And while rap aficionados and theater nerds have exhaustively cataloged the rich referential web of Mr. Miranda’s “Hamilton” score, little attention has been paid to the show’s engagement with the music that Alexander Hamilton would have known in his lifetime.
If the show’s creators had decided to “go there” to 1776, they might first have looked to the music of the American maverick composer William Billings. A clear parallel to the partisan braggadocio of Hamilton’s indelible Act I number “My Shot” is Billings’s hymn “Chester,” first published in 1770.
“Let tyrants shake their iron rod,” the hymn opens, with a stirring and catchy melody. “And slav’ry clank her galling chains. We fear them not; we trust in God. New England’s God forever reigns.” Conscripting God to the side of the patriots, it became an unofficial anthem of the Revolution, and is still frequently performed by choirs today.
A Boston tanner who had no formal musical training, Billings was an emblematic musical patriot: He developed an eccentric style marked by boisterous tunes and uncouth harmonies, and was a friend of agitators including Samuel Adams. His first book of hymns, “The New-England Psalm-Singer,” had a frontispiece engraved by Paul Revere.
Rather than riffs on Billings, the only sustained sonic reference to an 18th-century composer in “Hamilton” is to a European, Johann Sebastian Bach. In the Act I scene “Farmer Refuted,” the loyalist Samuel Seabury chastises the revolutionaries in an affected waltz accompanied by twinkling harpsichord, a gesture that Miranda describes in “Hamilton: The Revolution” as “getting my Bach on, essentially.” Mr. Lacamoire said of the song: “Bach died in 1750, so that’s not too far off from what was popular at the time. To me, the harpsichord was a really cool way to represent the Old World, to represent this tight, brittle, repressed kind of feeling.”
Aligning the classical sounds of Bach with the stuffiness of the Old World is a typical gesture in historical musicals, notes the musicologist Elissa Harbert, whose research focuses on musical dramatizations of American history. “It’s often in the music for British or British loyalist characters that we see the most signifiers of European music,” she said in an interview. “The patriot side very often will be represented by very up-to-date popular musical styles.”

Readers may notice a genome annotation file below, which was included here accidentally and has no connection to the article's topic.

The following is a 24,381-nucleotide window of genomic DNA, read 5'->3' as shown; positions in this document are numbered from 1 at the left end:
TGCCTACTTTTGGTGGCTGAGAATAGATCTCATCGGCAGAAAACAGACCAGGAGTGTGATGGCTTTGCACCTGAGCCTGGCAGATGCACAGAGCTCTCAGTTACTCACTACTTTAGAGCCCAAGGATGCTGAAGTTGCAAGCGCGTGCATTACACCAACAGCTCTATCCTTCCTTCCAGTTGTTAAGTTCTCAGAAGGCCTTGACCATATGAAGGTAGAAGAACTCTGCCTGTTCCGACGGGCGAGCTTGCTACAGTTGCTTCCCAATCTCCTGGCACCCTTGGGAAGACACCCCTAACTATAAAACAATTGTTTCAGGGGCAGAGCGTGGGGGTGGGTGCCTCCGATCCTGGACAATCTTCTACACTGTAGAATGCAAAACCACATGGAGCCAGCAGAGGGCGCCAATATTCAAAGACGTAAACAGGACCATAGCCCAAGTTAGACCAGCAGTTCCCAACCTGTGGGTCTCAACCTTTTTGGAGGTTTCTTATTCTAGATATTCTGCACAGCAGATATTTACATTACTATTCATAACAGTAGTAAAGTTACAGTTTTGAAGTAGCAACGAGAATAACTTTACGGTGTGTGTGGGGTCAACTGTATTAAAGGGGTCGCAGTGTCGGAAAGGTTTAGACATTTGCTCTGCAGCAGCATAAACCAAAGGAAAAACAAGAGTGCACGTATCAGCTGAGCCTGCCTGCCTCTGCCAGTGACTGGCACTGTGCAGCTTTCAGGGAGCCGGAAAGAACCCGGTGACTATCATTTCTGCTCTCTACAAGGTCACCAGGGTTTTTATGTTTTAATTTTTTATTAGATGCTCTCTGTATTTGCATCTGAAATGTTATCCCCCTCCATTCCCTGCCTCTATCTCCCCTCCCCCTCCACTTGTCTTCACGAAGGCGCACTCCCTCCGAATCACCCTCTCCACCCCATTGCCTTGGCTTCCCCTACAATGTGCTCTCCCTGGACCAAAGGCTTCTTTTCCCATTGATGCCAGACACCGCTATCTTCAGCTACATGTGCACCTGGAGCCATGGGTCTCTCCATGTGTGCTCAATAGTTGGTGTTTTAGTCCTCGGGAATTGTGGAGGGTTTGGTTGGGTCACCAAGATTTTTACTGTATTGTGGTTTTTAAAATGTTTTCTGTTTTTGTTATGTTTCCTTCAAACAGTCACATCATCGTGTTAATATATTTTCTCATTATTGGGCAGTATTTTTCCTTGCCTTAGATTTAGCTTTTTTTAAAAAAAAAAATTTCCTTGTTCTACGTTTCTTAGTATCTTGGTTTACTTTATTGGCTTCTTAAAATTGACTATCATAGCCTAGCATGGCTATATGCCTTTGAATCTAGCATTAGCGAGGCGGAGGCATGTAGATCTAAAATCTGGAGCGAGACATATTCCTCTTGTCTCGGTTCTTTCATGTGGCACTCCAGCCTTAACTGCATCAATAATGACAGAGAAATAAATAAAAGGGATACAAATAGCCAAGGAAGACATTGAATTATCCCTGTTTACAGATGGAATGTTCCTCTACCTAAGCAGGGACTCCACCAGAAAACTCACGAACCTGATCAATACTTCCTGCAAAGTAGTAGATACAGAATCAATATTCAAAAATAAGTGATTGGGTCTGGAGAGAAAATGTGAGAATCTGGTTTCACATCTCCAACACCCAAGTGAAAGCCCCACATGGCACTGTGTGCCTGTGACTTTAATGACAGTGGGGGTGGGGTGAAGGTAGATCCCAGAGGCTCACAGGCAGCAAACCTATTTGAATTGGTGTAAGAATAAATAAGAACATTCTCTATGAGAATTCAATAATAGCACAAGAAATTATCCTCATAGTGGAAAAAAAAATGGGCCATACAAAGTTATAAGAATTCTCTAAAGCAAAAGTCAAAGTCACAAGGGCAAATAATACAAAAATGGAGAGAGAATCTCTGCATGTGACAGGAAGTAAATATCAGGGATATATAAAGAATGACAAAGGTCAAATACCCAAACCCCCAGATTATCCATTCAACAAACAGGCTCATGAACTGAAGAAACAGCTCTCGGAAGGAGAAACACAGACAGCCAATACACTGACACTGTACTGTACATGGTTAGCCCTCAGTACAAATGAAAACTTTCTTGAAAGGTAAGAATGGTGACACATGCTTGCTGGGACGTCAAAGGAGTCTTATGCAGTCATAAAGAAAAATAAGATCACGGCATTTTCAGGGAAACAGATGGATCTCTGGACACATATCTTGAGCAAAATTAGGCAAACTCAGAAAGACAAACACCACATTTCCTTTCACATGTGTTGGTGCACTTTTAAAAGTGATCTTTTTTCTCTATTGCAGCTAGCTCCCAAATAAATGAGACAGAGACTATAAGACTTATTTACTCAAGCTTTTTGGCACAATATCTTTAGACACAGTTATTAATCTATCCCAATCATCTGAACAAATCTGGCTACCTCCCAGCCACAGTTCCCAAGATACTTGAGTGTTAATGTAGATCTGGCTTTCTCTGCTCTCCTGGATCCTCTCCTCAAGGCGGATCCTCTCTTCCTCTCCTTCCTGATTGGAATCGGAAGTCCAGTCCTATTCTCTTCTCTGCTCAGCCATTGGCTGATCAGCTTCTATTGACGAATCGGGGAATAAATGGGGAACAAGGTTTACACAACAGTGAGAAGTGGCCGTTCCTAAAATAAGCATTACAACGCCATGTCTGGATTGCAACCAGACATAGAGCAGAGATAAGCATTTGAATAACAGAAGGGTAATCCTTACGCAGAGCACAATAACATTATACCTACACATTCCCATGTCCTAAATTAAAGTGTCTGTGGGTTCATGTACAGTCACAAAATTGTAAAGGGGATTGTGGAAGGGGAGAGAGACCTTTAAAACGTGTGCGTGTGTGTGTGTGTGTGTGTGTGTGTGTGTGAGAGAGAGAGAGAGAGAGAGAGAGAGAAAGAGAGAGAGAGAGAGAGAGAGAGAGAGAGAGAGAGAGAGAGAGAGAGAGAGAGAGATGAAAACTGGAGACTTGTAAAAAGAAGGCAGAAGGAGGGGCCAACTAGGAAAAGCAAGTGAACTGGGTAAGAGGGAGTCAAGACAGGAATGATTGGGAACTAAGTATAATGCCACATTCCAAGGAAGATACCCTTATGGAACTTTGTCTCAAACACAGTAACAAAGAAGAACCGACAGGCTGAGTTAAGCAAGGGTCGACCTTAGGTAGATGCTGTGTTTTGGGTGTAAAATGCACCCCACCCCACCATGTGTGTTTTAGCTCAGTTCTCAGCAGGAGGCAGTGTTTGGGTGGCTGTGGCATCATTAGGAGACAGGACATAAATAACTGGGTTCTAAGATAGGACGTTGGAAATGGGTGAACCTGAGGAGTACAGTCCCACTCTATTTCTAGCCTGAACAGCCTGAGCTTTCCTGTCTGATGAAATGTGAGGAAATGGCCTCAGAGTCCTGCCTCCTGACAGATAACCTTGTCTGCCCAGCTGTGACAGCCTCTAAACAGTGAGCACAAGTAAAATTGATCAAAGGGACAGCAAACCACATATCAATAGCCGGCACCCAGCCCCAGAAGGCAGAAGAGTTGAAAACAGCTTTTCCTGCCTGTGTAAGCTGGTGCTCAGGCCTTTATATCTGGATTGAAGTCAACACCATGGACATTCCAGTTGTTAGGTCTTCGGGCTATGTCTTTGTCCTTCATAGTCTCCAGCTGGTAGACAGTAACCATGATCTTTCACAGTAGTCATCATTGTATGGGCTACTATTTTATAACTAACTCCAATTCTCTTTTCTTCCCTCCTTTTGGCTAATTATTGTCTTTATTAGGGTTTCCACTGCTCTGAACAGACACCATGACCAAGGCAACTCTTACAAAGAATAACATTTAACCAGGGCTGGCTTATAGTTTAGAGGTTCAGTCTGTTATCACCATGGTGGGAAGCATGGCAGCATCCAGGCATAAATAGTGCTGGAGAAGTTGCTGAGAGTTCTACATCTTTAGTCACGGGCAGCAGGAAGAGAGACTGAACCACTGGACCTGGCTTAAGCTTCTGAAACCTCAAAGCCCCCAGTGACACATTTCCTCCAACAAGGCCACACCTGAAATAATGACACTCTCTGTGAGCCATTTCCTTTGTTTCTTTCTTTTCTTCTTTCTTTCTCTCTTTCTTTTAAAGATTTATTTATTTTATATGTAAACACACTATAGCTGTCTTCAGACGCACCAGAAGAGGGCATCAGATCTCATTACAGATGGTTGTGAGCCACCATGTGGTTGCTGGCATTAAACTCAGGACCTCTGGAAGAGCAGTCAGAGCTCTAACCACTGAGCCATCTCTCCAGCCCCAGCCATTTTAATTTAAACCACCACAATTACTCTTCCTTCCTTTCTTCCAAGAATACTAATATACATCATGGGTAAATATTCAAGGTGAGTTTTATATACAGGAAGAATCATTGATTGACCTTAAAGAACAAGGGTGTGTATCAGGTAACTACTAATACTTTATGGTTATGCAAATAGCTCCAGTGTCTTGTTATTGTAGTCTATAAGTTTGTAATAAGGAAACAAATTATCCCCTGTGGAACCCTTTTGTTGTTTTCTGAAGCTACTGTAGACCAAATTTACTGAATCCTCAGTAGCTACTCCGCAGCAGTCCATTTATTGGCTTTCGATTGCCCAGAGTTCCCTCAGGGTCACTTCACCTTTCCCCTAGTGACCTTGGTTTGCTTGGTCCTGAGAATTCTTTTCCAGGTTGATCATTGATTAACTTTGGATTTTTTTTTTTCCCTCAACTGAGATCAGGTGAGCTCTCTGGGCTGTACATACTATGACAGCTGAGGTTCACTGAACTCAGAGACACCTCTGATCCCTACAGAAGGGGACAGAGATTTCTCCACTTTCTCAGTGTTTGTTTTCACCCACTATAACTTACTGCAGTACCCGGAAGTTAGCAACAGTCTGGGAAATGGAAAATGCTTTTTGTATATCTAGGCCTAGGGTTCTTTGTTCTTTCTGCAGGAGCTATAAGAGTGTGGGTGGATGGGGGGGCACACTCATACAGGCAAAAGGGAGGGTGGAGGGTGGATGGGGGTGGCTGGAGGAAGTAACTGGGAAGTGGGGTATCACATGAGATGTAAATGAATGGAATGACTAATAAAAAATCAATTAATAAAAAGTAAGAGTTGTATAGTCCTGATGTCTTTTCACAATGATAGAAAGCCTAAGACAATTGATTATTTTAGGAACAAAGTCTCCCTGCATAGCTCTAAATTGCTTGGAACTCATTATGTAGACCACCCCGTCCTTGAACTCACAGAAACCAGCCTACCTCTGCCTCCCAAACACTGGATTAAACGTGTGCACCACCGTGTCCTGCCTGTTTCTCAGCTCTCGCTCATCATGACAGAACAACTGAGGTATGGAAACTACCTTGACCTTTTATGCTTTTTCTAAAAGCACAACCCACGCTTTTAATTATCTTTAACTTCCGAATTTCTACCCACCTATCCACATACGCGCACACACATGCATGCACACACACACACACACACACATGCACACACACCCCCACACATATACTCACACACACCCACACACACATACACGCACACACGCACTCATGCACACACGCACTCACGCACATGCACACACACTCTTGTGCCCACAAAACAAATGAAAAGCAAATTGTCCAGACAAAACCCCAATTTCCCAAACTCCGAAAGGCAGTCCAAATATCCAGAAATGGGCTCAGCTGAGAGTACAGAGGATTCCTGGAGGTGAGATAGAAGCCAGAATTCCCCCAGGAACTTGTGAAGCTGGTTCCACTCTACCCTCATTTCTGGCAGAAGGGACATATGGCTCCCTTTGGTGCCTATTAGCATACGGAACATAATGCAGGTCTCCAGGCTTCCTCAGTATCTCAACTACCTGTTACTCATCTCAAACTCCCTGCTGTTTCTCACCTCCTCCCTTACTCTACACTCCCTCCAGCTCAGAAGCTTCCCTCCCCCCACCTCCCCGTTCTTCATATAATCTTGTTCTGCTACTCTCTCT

Indeed, as Seabury continues to sing, the character of Hamilton intrudes and decimates his argument in a contrasting riposte, inspired not by Bach but by the rappers Joell Ortiz and Big Pun. “It casts the present-day audience in the role of the patriots,” Ms. Harbert added.
But, in fact, that stodgy European sound was exactly what the real-life Hamilton would have appreciated. “Music in the early United States was almost entirely borrowed from British and Italian musical styles,” Ms. Harbert said.
Just as some historians have criticized “Hamilton” for playing down the founding fathers’ position as slave-owning elites, musicologists might argue that the show similarly misrepresents Hamilton’s cohort as musical populists. Although native compositions by figures like Billings were widely consumed at the time, prominent men like Hamilton primarily heard and performed music imported directly from Europe.
And many revolutionary hits succeeded precisely because of their nonnative origins. Patriots frequently tweaked familiar British songs with new words. Changing the lyrics to well-known songs allowed political messages to spread easily — everyone could already sing the melodies — and increased the potential for partisan satire.
One of the most popular of these propagandistic reworkings was John Dickinson’s 1768 “Liberty Song.” A founding father, Dickinson took the tune of the beloved British naval anthem “Heart of Oak” and exchanged its original text (“Come, cheer up, my lads, ‘tis to glory we steer, to add something more to this wonderful year”) for a political provocation (“Come, join hand in hand, brave Americans all, and rouse your bold hearts to fair liberty’s call”).